Thursday, May 10, 2012

You are what you eat, you become what you think ....

We've all heard the saying, "You are what you eat." In essence, what you put into your body is what your body will use in the construction and replacement of its cells, hormones and neurotransmitters. Quite literally then you are composed of the very food you consume. It is logical then to say a body constructed of junk food and low nutrition will be inferior to a body constructed from wholesome food in the correct quantities. And consider that most cells in your body will be completely replaced within 7-10 years, so do you want a body built from Twinkies and soda or whole grains, fruits and vegetables? The former will be less able to adapt to daily life stresses and will be more susceptible to sickness and disease.

However, equally true and important is the mental axiom that you become what you most often think about. Scientific studies have shown that repetitive thoughts actually create chemical and physical changes in the brain. Specifically, neural connections are made that change the shape and function of the brain. An analogy could then be made that negative thoughts are like junk food and positive thoughts are like nutritious food. If your spending more time processing negative thoughts than positive ones the resulting neural connections and neurochemistry will be that of an unhealthily stressed brain. Of course it is almost impossible not to have some negative thoughts, but we should try as best we can to replace our thoughts of hatred, guilt, and frustration with compassion, forgiveness, and humor.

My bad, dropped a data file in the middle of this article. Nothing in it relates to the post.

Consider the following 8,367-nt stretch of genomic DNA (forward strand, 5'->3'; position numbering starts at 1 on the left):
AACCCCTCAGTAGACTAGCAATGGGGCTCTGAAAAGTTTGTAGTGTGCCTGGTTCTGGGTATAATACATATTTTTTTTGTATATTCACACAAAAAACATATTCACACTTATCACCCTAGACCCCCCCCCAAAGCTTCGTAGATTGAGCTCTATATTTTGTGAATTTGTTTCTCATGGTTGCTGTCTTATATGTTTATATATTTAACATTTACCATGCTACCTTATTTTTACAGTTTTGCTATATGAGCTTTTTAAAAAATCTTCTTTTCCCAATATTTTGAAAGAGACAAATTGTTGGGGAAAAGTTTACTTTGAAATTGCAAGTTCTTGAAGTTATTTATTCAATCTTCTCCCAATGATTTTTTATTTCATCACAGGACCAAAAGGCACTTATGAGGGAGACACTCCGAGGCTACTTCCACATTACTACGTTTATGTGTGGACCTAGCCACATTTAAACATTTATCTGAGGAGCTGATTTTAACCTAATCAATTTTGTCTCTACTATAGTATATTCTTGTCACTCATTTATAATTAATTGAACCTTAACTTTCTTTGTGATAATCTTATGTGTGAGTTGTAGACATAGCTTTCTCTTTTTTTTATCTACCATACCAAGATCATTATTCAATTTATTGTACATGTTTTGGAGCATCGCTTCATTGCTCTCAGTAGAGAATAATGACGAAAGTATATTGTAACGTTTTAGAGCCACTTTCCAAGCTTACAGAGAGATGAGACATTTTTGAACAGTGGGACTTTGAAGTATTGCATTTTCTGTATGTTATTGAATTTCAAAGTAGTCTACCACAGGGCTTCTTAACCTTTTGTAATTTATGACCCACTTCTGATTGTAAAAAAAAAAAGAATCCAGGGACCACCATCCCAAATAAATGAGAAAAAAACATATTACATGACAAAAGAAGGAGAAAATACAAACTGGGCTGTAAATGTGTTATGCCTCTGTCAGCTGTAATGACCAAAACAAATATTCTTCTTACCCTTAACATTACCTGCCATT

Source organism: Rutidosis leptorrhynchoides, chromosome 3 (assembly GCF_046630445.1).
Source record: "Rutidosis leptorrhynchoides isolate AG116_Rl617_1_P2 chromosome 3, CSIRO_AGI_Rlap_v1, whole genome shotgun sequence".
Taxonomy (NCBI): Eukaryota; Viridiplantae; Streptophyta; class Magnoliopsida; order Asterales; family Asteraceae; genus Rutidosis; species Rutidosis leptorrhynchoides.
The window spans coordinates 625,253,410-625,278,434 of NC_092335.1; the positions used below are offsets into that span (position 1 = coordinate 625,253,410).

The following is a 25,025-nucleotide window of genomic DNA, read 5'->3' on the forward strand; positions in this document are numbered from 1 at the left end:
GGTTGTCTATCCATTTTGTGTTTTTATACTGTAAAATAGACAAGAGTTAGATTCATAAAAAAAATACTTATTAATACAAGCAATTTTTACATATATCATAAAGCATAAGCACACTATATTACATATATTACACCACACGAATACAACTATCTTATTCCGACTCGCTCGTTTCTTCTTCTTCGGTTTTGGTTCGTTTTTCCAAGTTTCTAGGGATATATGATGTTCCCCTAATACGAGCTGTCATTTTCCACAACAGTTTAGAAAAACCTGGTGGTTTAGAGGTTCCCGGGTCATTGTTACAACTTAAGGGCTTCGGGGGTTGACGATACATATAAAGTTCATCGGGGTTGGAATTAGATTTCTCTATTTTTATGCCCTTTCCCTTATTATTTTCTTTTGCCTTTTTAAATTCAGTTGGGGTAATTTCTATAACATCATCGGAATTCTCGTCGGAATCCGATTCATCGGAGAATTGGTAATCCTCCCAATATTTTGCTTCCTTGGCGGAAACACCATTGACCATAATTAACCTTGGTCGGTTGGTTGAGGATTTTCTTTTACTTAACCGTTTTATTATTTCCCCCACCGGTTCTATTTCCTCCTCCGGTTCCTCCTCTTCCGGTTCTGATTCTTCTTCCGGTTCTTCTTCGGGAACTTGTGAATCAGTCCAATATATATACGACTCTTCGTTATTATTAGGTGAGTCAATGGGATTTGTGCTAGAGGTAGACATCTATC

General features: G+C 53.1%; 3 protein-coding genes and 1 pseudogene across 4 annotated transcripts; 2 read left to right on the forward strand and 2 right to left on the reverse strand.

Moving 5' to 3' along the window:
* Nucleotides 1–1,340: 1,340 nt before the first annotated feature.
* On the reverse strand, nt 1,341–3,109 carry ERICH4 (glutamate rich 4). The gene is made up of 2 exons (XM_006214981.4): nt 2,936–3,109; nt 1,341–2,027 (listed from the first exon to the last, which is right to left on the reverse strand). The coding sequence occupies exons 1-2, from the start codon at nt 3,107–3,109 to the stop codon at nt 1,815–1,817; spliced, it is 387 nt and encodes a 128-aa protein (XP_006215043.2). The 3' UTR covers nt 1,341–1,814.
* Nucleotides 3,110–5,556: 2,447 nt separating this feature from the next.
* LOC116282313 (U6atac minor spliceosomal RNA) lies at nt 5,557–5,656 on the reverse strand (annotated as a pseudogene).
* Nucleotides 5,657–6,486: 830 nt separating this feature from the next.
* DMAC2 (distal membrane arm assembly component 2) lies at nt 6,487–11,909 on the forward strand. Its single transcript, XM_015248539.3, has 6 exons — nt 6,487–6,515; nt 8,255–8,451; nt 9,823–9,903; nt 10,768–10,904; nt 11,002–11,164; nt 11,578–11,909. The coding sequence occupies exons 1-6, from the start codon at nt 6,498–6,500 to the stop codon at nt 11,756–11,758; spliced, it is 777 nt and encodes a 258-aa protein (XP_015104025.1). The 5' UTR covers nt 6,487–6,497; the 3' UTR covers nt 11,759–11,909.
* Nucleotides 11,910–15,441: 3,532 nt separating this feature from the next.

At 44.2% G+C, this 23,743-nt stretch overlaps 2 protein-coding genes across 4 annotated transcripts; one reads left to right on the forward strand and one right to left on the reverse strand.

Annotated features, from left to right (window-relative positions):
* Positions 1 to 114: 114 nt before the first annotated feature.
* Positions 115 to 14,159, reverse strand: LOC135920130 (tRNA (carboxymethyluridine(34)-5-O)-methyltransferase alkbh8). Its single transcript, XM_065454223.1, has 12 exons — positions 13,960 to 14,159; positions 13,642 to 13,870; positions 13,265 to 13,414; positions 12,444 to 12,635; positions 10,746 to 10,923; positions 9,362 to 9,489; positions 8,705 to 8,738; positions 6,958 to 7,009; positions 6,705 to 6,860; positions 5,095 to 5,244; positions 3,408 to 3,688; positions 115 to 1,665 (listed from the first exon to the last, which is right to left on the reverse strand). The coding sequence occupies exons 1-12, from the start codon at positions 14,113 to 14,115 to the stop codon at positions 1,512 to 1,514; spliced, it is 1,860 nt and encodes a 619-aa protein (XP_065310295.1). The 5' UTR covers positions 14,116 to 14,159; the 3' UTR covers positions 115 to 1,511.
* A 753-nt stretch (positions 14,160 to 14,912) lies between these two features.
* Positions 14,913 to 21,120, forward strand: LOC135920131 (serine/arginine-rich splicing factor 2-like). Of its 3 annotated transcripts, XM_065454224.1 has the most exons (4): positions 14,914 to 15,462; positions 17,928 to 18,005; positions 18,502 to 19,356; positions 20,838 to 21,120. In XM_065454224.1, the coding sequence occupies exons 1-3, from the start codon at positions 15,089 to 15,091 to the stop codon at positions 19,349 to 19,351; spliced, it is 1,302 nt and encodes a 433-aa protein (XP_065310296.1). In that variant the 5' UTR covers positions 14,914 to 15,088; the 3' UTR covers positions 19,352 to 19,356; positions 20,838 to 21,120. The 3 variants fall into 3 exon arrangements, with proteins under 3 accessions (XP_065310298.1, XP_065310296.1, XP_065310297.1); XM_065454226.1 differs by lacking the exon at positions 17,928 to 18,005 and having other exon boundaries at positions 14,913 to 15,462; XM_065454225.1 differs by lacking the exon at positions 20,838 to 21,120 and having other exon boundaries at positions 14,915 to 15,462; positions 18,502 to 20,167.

Taken together, choosing a healthy diet, exercise, and replacing negative thoughts with positive, productive ones will help us to achieve our optimal physical and mental health.

Monday, May 7, 2012

Who are you writing for?

A woman's naked breast---The context of a subject can have a very dramatic impact on the audience's interpretation. For instance, is this naked breast being fondled by a man in a pornographic film, or is it being suckled on by an infant? In the former context the breast could be considered lewd and sinful, whereas in the latter context it is the complete opposite--wholesome and nurturing.

I will never forget being on an Employee Activity Committee and sitting in a room deciding on what movie to show at the Company Halloween party. The two movies that were being discussed were Scary Movie or The Texas Chainsaw Massacre. The decision was made to show the Texas Chainsaw Massacre. But the reason for the decision is what shocked me and demonstrated to me an awareness of the messed up cultural norms of our society. Scary Movie was not allowed to be shown because there was a scene in which a virgin man finally had sex and a visual joke was made exaggerating his ejaculation. Ok, fine I can understand how that might offend people of more religious or conservative views. But explain to me how these same people shouldn't be more offended by showing a guy in a wheel chair get his legs, arms and head chainsawed off!  The former is making a joke about a natural body function in a situation between two consulting adults. In the latter a handicapped person is being brutally murdered.

The point I am trying to make here is this: While it is true that as a writer you must consider your audience and how they will interpret the context of your subject matter, you should also realize that there is no accounting for the priorities and values of all, and so you must write what you feel you must write, not what others want you to write. Sure there will be a number of people you may offend, but there will be an equal amount of people who respect you for it. And most importantly, in the end we must be true to ourselves.